class of men who do nothing but work increases
the competition among the workers and therefore lowers their price. In
the factory system, conditions such as these reach their climax.
....(c) In a society which is becoming increasingly
prosperous, only the very richest can continue to live from the interest
on money. All the rest must run a business with their capital, or put
it on the market. As a result, the competition among the capitalists increases,
there is a growing concentration of capital, the big capitalists ruin
the small ones, and a section of the former capitalists sinks into the
class of the workers -- which, because of this increase in numbers, suffers
a further depression of wages and becomes even more dependent on the handful
of big capitalists. Because the number of capitalists has fallen, competition
for workers has increased, the competition among them has become all the
more considerable, unnatural and violent. Hence, a section of the working
class is reduced to beggary or starvation with the same necessity as a
section of the middle capitalists ends up in the working class.
So, even in the state of society most favorable to him, the inevitable
consequence for the worker and early death, reduction to a machine, enslavement
to capital which piles up in threatening opposition to him, fresh competition
and starvation or beggary for a section of the workers.
it is derived
must always be greater. The capital which employs the weavers, for example,
must be greater than that which employs the spinners; because it not only
replaces that capital with its profits, but pays besides, the wages of
the weavers; and the profits must always bear some proportion to the capital"
[Smith, p. 45]
....Hence, the growing
role played by human labour in fashioning the natural product increases
not the wages of labour but partly the number of profitable capitals and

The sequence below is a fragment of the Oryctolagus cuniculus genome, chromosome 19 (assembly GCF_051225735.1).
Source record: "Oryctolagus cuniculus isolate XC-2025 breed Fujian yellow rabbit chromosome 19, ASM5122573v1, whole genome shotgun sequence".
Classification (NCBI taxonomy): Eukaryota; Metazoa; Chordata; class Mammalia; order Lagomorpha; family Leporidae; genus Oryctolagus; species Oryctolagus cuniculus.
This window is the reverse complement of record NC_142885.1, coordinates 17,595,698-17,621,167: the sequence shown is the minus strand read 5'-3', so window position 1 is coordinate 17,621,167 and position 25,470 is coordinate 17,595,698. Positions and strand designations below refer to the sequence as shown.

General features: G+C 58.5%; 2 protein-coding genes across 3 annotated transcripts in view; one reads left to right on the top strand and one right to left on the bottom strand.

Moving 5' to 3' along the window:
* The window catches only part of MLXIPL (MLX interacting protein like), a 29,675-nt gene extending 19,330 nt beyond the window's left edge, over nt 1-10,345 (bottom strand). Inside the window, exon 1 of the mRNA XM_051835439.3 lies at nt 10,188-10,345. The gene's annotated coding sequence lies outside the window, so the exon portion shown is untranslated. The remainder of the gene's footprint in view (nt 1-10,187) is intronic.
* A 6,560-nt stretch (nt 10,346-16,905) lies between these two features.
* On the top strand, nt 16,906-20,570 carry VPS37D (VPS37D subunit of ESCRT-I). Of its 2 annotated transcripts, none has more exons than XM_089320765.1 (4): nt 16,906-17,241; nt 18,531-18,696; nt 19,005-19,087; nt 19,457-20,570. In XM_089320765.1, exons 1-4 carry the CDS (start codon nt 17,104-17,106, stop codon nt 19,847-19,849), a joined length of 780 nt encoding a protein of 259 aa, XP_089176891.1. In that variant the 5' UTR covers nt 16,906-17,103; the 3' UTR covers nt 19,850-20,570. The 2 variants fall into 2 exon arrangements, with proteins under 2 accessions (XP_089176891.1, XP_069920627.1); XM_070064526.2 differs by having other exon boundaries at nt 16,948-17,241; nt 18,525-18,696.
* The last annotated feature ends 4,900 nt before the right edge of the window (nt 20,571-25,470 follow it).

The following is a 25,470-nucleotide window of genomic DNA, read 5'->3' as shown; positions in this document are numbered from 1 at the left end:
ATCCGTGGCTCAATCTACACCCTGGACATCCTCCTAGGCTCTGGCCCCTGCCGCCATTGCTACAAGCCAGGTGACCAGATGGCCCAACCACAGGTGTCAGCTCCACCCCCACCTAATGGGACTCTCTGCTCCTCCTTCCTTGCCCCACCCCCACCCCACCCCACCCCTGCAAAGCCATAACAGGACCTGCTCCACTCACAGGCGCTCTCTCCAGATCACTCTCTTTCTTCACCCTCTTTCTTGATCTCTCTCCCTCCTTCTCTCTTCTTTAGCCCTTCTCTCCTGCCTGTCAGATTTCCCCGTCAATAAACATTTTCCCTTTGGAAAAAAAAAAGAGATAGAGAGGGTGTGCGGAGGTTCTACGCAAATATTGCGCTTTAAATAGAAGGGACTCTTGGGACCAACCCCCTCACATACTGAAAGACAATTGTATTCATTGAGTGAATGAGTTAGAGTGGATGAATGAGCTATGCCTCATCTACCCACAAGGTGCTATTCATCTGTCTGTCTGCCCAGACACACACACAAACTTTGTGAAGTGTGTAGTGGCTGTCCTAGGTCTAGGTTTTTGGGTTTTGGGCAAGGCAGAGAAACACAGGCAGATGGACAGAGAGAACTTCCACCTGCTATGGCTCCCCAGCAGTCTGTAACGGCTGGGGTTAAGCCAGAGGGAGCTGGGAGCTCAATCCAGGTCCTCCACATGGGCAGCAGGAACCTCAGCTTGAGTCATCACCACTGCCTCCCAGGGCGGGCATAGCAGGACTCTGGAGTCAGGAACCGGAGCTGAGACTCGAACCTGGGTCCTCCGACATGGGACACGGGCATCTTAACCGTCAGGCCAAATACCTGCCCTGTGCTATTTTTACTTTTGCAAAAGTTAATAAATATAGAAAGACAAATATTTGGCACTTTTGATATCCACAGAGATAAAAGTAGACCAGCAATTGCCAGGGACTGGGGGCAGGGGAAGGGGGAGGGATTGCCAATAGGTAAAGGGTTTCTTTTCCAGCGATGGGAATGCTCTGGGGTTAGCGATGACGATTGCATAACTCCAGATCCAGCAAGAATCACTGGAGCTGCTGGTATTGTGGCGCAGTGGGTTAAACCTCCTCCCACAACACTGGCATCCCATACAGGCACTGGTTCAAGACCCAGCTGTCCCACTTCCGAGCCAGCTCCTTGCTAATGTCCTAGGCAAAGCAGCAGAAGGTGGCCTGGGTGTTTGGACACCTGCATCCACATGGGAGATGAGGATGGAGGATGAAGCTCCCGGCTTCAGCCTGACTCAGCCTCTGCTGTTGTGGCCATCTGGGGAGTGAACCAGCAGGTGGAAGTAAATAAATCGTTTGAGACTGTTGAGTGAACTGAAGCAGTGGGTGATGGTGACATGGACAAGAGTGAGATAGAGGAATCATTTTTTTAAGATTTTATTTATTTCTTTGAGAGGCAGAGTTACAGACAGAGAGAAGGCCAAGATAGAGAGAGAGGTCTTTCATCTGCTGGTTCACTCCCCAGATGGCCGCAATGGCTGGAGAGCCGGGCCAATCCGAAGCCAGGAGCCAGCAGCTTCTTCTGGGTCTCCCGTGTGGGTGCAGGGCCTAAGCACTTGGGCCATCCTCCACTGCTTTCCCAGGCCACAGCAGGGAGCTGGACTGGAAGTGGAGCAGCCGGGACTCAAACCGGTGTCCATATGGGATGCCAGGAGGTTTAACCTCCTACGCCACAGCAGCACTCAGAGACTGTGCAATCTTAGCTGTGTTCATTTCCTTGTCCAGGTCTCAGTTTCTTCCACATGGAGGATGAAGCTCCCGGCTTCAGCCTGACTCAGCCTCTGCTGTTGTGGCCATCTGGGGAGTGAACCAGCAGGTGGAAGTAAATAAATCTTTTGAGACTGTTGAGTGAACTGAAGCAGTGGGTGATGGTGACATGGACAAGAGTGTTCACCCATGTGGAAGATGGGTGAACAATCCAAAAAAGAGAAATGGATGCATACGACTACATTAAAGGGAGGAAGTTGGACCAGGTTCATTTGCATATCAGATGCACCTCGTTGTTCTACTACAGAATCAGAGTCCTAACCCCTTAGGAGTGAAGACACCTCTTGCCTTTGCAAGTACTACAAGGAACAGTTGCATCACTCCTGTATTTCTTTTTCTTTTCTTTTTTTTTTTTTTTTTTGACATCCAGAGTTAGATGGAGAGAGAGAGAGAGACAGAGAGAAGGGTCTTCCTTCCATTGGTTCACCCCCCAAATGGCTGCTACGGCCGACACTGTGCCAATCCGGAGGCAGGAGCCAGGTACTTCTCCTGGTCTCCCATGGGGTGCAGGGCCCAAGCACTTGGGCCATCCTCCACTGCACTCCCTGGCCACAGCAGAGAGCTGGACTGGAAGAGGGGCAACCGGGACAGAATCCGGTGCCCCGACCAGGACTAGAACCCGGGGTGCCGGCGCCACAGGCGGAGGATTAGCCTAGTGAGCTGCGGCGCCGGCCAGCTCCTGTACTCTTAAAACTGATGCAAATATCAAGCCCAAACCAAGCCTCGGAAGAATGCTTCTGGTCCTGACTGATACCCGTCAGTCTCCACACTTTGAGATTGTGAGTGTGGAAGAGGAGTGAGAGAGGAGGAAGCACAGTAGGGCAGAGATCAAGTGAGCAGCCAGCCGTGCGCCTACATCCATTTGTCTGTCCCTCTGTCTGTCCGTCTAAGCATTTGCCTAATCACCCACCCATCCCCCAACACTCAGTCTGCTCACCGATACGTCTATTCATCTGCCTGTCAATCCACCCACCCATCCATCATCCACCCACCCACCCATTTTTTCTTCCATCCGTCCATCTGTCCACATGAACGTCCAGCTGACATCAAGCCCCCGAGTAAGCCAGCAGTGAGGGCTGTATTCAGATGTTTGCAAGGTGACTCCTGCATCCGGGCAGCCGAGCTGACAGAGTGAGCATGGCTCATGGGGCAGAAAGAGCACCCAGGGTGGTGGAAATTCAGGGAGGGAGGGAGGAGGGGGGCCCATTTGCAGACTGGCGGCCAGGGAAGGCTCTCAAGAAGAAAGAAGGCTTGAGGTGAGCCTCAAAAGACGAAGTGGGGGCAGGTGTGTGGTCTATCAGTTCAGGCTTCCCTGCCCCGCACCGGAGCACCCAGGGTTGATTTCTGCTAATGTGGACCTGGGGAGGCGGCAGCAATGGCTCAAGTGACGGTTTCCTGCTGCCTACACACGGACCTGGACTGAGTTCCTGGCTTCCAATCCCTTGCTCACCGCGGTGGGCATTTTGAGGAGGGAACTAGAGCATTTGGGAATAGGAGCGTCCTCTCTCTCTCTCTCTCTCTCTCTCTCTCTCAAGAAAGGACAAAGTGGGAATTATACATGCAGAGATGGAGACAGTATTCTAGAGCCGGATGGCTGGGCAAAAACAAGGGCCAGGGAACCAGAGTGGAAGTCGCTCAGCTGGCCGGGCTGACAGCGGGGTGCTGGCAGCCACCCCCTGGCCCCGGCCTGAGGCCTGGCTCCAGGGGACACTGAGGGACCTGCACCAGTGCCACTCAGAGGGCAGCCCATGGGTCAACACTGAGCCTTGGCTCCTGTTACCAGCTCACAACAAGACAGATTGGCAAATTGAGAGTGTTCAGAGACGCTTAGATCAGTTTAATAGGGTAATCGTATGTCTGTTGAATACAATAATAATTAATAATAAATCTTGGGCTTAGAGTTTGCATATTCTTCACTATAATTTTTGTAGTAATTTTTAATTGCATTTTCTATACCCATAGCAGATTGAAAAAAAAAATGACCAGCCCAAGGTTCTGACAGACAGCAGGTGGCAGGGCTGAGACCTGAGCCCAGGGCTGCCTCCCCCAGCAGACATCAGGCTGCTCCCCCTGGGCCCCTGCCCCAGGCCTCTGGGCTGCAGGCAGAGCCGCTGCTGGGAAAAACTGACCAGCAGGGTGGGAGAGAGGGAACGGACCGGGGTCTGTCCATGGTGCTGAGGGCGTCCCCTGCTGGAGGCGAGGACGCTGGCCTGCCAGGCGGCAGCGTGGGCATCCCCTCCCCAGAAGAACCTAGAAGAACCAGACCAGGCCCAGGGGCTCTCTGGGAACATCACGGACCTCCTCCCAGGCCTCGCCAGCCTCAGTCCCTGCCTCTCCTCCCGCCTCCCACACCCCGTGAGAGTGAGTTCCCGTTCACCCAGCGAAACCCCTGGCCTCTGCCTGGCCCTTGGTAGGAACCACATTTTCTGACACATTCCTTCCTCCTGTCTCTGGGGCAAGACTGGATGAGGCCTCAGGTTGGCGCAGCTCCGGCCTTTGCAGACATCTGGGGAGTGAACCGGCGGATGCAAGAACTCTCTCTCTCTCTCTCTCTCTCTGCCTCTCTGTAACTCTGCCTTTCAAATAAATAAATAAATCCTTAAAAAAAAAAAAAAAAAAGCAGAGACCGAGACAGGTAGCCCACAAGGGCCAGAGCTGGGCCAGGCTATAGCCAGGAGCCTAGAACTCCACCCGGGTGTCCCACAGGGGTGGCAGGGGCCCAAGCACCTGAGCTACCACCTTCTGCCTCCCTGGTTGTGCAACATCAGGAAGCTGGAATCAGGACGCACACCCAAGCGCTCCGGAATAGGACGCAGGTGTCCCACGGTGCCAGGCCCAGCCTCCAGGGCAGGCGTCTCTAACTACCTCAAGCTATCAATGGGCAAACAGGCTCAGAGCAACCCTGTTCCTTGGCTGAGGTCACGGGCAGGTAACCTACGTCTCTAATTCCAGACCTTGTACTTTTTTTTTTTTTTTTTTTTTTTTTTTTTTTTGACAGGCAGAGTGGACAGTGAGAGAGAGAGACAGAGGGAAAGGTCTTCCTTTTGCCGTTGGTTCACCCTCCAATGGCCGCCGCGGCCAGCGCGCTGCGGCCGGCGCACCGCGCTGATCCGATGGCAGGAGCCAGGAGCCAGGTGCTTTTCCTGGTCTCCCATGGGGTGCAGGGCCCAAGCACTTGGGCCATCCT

partly the size of each capital in proportion to those that precede it.
....More later about the profit which the
capitalist derives from the division of labour.
....He profits in two ways: firstly, from
the division of labour and secondly, and more generally, from the growing
role played by human labour in fashioning the natural product. The larger
the human share in a commodity, the larger the profit of dead capital.
one and the same society, the average rates of profit on capital are more
nearly upon a level than are the wages of different kinds of labour. [Smith,
p. 45] In the different employments of capital, the ordinary rate of profit
varies more or less with the certainty or uncertainty of the returns;
... the ordinary profit of stock, though it rises with the risk, does
not always seem to rise in proportion to it." [ Smith, pp. 99-100]
....Needless to say,
profits also rise if the means of circulation (e.g., paper money) improve
or become less expensive.
3. The Rule of Capital over Labour and the Motives of the Capitalist
consideration of his own private profit is the sole motive which determines
the owner of any capital to employ it either in agriculture, in manufactures,
or in some particular branch of the wholesale or retail trade. The different
quantities of productive labour which may put it into motion,
.... This portion...
may still be considered as the natural rent of land, or the rent for which
it is actually meant that land should for the most part be let."
[Smith, I, p. 130-31 ]
...."The landlords, says Say, operate
a certain kind of monopoly against the tenants. The demands for their
commodity, which is land, is capable of an infinite expansion; but the
supply can only increase up to a certain point.... The agreement reached
between landlord and tenant is always as advantageous as possible to the
former.... Apart from the advantage which he derives from the nature of
the case, he derives a further one from his position, his larger fortune,
his credit and his standing; but the first of these advantages is in itself
enough to enable him at all times to profit from the favorable circumstances
of the land. The opening of a canal or road and a growth in population
and prosperity in a canton always raise the price of the rent.... What
is more, even if the tenant makes improvement on his plot of land at his
own expense, he can only benefit from this capital for the duration of
his lease; when his lease runs out, this capital remains in the hands
of the landlord. From this moment on, it is the latter who reaps the interest,
even though it was not he who made the original outlay; for now the rent
is raised proportionately."
[Say, II, pp. 142-3 ]
...."Rent, considered as the price paid
for the use of land, is naturally the highest which the tenant can afford
to pay in the actual circumstances of the land."
[Smith, I, p. 130 ]
...."The rent of an estate above ground
commonly mounts to what is supposed to be a third of the gross produce;
and it is generally a rent certain and independent of the occassional